Proofreaders – the goalkeepers of Quality Assurance

Danele Buso, Unsplash
Danele Buso, Unsplash

When you get on a plane, it’s filthy dirty and you watch the neighbouring plane having its luggage thrown carelessly out of the cargo hold, do you think to yourself, ‘I hope the mechanics were a bit more thorough’? Yet very few companies have their websites and service level agreements quality checked before putting them out in the public domain.

Then the trouble starts.  A client pushes their luck and there’s nothing you can do because your service level agreement has a gaping hole in it. Your website promises the earth because in your familiarity with the text, you didn’t notice you missed a word out.  That word is normally ‘not’, so you’ve just promised the exact opposite of what you’ve intended.

If all this seems logical, my question is, why aren’t you engaging the services of a proofreader?  It doesn’t have to be me, although of course I’d prefer it if it was.

Would any team, football, ice hockey or netball, take to the pitch/ice/court without a goalkeeper?  I think not.  Yet the majority of PhD students won’t pay to have their theses proofread until they’ve been given minor corrections.

If this seems like a false economy to you, why not change this?

What is proofreading?

Officially, proofreading is checking for spelling, grammar, punctuation and sense.  This is different from editing.  Proofreaders aren’t responsible for making sure you stay ‘on message’ or that you don’t have a glaring hole in your plot or argument.  In truth, those of us who are good, and who have a sense of integrity, are not going to set you up to fail like that. We  will go out of their way to pick you up on those things.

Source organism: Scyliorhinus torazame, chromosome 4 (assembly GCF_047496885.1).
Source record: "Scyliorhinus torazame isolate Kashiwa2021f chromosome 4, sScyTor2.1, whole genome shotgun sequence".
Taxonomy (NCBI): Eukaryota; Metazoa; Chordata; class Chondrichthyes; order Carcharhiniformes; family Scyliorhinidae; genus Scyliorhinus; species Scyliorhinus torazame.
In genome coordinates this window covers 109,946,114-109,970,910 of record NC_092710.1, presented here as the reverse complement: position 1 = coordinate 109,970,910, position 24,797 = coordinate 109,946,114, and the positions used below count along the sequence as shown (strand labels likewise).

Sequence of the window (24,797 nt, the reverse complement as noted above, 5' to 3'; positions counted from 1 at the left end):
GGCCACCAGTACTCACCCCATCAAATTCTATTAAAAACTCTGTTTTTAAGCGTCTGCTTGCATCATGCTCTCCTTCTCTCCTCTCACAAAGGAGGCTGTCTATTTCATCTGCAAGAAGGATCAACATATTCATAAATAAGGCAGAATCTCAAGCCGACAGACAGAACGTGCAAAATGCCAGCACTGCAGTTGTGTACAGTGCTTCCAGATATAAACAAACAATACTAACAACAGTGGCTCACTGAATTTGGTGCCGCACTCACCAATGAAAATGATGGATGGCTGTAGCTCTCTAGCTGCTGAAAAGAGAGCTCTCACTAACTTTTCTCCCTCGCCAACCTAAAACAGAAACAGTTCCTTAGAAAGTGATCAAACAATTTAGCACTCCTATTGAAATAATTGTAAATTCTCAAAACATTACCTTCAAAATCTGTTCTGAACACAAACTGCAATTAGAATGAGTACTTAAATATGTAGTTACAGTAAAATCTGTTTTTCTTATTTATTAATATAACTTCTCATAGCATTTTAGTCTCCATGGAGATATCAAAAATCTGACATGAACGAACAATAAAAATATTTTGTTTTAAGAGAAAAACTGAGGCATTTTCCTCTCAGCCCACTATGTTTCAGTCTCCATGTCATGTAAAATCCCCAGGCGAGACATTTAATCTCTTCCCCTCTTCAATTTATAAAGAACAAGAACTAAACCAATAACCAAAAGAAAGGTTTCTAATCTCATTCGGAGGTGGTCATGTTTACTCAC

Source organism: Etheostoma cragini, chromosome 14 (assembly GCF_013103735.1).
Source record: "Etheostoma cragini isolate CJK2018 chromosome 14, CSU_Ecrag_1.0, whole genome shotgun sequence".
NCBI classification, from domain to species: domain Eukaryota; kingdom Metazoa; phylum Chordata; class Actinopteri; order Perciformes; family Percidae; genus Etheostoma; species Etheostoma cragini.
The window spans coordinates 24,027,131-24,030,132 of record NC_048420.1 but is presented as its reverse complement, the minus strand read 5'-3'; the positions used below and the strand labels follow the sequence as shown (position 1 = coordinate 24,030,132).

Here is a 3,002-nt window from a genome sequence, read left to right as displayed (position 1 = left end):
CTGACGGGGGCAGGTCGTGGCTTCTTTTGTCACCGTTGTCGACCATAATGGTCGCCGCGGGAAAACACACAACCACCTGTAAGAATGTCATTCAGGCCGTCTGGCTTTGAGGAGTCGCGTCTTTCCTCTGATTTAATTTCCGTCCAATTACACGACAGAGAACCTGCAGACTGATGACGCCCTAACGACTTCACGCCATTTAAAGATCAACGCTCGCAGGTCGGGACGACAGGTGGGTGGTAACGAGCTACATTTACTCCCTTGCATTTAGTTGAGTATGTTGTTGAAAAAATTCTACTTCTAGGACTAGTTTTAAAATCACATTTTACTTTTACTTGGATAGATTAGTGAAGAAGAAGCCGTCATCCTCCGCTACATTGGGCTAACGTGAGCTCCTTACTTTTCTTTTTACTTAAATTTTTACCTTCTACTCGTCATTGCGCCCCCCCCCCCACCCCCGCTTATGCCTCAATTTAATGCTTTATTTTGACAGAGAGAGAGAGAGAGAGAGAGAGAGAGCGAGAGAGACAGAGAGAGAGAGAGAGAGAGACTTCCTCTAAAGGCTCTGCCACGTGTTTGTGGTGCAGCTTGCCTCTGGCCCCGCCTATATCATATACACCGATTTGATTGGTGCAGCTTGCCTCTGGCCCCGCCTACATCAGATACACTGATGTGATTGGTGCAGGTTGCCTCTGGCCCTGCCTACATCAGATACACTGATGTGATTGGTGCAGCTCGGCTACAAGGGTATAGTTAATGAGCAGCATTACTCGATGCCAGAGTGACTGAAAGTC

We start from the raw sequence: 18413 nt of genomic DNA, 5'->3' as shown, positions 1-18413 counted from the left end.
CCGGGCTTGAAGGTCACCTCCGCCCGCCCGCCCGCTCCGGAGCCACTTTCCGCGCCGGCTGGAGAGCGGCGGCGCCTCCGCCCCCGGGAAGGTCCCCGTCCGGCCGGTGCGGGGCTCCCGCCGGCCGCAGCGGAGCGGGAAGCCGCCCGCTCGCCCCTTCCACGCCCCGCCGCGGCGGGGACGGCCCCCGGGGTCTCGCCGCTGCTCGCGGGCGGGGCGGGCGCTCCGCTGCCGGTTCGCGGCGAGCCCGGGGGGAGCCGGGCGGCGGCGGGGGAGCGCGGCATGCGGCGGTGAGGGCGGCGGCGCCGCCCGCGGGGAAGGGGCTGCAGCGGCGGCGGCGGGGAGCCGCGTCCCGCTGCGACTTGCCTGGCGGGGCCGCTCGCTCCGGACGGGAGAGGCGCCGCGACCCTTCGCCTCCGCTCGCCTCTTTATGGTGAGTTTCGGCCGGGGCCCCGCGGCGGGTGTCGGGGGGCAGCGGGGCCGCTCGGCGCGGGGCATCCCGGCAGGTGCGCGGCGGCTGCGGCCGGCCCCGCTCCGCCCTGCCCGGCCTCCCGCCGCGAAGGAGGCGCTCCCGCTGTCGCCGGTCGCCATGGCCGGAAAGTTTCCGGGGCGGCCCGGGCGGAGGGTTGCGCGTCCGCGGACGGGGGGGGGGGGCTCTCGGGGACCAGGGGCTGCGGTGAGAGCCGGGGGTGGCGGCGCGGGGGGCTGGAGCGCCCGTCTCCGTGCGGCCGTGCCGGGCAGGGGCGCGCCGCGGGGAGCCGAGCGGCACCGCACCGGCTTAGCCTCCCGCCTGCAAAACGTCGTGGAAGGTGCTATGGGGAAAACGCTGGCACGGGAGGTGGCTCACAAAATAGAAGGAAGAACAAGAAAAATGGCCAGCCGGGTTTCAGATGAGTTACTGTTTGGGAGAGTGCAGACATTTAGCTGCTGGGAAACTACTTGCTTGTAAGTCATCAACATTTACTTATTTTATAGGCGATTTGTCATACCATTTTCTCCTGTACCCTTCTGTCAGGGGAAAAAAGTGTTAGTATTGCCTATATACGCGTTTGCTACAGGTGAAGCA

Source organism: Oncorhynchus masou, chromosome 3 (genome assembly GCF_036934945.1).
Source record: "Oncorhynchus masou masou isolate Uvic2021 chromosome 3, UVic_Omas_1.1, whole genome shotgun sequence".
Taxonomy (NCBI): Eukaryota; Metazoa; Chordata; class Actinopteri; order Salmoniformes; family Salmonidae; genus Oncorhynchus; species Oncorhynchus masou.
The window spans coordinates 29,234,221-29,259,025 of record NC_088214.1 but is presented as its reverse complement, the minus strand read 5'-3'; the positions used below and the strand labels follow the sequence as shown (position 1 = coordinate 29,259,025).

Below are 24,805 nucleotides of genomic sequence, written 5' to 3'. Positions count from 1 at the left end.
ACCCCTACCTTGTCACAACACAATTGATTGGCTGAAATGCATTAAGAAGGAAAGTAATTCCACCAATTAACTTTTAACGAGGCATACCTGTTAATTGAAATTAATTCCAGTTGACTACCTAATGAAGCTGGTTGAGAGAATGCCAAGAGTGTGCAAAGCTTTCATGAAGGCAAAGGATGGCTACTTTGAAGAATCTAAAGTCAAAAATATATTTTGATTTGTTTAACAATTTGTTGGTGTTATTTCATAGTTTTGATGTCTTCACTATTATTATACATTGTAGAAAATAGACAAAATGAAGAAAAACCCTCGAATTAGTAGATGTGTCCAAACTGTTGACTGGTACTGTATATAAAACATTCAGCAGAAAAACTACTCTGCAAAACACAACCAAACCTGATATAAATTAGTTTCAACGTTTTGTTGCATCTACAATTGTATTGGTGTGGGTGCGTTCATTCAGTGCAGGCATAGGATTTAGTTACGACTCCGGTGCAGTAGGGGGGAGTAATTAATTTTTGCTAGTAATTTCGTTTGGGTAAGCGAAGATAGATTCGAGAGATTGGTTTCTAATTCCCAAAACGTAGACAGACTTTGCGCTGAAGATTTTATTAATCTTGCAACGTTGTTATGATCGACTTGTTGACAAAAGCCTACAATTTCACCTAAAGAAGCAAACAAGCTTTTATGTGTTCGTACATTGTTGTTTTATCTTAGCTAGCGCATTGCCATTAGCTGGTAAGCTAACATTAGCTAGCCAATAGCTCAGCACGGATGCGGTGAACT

Markus Spiske, Unsplash

Officially, proofreaders don’t make changes.  They make suggestions for improvement.  Many of us have worked in some kind of training, teaching or other empowering roles, so our reports do sometimes read like marking, but we don’t use red pens!  In fact, these days we mainly use computers, but traditionally we use blue pencils.  My great aunt was a proofreader for the BBC World Service and I still have some of her reassuringly chunky pencils.  One is in a memory box; the rest are still being used for their original purpose on the rare occasions I get a printed out manuscript.  The work is in my blood.

So, my question is, do you treat your quality assurance and proofreading like a ropy Sunday League team, who puts the kid who turns up every week, full of enthusiasm, but with no aptitude, in goal?  Or do you treat it in the same way the first division teams do, investing in trained, experienced personnel, and encouraging and empowering them with as much information and support as possible?  If you want to move the quality of all your words to the premier league, contact us now.

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